He was invited to a dinner, but not in that apartment. I love that because it's - you know, it's a triple coincidence. And it - it has a beautiful story element with it. I mean, that's - that's so magnificent. And that's why - that's the kind of coincidence I love to hear.

VEDANTAM: Joseph Mazur, professor of mathematics and author of "Fluke: The Math And Myth Of Coincidence." When we come back, we're going to look at what coincidences reveal about the mind. In particular, I'm fascinated by something I've observed in my own life. When I experience a coincidence, it invariably feels more meaningful to me than it does to others. Stay with us.


MAGGIE PENMAN, BYLINE: Hey, guys. I'm Maggie penmen. I'm one of the producers of HIDDEN BRAIN. And I wanted to let you know about the NPR One app for your phone. It's kind of like Pandora, but for podcast and radio. It's a great way to listen to the shows you know you love and find out about new stuff, too. Check it out now in the app store. It's NPR O-N-E.


VEDANTAM: Welcome back to HIDDEN BRAIN. I'm Shankar Vedantam. I'm fascinated by coincidences and could listen for hours to stories about them. But what is it that so fascinates us about these moments in life? At the University of Chicago, psychologist Nick Epley thinks he might have one answer. He's the author of the book "Mindwise."

To understand how Epley thinks about coincidences, I need to take a moment and explain his broader work to you first. Epley's book examines how we read the mental states and intentions of other people. This is a remarkably useful skill, but we sometimes misapply it. We sometimes attribute intentionality to things that aren't even living, especially when they're out of the ordinary.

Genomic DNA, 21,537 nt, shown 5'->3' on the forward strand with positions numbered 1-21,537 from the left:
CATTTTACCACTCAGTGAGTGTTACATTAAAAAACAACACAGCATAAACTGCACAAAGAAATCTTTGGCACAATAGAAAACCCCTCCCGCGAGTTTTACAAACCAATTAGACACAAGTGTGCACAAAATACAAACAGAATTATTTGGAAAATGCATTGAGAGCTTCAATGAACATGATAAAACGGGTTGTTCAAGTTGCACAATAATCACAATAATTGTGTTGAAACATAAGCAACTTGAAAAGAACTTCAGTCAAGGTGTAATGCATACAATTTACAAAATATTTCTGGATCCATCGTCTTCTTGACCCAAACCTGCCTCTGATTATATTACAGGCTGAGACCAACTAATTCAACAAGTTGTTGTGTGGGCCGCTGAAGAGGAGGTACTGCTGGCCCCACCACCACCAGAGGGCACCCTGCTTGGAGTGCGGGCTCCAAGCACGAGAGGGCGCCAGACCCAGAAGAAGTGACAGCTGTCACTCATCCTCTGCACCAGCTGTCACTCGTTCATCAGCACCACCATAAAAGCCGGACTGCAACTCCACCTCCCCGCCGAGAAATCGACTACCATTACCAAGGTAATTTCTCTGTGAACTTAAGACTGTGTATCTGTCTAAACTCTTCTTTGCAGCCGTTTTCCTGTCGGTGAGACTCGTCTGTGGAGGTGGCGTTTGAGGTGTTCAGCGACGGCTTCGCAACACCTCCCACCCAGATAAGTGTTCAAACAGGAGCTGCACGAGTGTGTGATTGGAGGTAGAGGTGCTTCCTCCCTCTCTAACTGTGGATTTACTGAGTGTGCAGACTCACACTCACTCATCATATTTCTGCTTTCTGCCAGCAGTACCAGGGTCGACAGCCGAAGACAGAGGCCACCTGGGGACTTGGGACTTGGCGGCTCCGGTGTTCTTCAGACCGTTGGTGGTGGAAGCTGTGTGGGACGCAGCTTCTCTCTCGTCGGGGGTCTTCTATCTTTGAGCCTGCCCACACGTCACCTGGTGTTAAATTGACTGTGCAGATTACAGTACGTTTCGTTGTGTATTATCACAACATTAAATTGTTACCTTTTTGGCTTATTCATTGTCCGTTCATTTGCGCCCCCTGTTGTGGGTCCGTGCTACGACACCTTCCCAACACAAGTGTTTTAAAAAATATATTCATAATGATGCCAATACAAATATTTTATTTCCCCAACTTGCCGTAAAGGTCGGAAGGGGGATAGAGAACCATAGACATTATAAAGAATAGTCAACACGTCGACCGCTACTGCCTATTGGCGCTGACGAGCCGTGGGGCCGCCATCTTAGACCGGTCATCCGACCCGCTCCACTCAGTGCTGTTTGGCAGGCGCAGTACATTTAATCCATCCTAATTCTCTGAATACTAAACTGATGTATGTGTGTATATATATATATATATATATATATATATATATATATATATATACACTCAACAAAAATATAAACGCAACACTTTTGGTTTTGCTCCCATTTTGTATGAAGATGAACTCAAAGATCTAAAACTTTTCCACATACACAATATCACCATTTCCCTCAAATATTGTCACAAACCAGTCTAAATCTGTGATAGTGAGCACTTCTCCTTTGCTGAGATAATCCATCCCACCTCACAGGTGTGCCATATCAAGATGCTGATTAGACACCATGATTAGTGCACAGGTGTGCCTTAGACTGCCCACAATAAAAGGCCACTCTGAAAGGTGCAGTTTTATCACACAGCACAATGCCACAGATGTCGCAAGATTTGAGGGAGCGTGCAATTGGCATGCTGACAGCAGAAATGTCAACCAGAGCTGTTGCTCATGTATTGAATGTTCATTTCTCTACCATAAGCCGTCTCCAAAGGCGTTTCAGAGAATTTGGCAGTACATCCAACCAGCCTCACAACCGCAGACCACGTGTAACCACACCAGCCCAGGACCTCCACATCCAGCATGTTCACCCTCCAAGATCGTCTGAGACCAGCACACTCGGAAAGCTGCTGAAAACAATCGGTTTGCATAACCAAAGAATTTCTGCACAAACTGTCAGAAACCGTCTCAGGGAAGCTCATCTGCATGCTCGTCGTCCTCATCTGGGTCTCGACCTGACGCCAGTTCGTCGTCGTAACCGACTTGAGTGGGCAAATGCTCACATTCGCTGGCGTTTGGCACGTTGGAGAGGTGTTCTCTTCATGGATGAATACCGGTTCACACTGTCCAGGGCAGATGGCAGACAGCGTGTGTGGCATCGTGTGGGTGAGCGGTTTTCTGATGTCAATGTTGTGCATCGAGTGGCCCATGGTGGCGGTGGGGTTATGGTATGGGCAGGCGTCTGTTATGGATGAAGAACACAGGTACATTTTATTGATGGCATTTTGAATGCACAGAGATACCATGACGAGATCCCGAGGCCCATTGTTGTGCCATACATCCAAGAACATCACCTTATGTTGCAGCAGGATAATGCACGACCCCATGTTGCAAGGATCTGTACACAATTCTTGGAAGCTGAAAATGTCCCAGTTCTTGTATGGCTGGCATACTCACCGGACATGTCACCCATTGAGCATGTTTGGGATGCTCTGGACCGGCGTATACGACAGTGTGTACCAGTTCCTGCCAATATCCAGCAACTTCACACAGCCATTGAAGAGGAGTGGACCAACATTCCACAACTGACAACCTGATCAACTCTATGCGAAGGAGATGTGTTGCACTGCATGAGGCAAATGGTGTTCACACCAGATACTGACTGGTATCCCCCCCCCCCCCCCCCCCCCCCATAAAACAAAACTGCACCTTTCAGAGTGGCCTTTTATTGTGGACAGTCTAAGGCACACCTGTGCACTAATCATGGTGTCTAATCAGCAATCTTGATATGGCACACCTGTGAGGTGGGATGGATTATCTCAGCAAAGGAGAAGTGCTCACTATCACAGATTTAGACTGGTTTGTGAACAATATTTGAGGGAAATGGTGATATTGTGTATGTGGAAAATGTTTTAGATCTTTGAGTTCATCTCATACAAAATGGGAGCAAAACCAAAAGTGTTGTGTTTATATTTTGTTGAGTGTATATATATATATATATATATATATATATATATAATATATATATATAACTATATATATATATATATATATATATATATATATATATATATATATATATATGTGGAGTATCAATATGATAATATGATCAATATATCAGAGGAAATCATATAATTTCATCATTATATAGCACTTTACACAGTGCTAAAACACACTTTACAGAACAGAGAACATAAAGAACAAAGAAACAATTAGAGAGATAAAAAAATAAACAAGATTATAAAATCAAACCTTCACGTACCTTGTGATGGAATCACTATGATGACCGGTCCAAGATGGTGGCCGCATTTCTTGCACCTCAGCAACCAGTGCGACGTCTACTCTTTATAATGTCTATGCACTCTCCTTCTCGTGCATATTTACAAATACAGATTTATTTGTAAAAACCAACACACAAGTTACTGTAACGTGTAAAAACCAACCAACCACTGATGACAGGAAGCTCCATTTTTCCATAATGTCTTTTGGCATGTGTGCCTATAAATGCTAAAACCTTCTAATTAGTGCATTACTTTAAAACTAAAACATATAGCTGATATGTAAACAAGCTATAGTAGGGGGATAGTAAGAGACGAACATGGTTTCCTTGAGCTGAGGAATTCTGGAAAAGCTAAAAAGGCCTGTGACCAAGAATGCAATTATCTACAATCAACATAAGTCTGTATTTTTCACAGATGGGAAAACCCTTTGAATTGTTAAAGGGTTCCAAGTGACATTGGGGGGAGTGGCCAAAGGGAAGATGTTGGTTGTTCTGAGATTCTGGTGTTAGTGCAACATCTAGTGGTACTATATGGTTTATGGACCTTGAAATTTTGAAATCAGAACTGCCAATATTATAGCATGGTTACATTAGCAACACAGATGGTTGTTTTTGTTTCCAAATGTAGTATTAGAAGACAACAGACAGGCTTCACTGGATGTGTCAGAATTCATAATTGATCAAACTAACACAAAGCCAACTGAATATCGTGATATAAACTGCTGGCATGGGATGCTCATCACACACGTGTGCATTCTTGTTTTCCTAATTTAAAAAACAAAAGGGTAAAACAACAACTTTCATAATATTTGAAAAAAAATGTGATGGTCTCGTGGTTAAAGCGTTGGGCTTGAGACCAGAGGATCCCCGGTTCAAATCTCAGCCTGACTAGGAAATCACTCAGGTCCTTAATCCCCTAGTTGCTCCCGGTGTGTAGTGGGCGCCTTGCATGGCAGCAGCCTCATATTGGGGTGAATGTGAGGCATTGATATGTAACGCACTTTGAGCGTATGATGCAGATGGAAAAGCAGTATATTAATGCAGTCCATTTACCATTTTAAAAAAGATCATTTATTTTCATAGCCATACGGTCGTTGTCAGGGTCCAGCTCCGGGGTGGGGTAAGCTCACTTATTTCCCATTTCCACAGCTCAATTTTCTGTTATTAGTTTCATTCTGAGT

For example, we don't personify a sunny day, but we give hurricanes a name - Katrina, Sandy, Andrew. After Hurricane Katrina, the mayor of New Orleans said God must be mad at America. This isn't new. For centuries, people have ascribed intentionality to natural forces. We think storms, draughts and earthquakes must have a mind of their own.

EPLEY: This general tendency to explain behaviors in terms of purpose or intent or meaning is often quite a successful thing to do. Turns out we live with other people who do have intentions and goals and foresight and planning and meaning behind their actions.

And so, by and large, that tendency to make those kinds of attributions to other people is a good way to learn about each other, is a good way to explain why other people did something in the past, to predict how they're likely to behave in the future. But the problem with any kind of good tool is that sometimes we use it a little too much.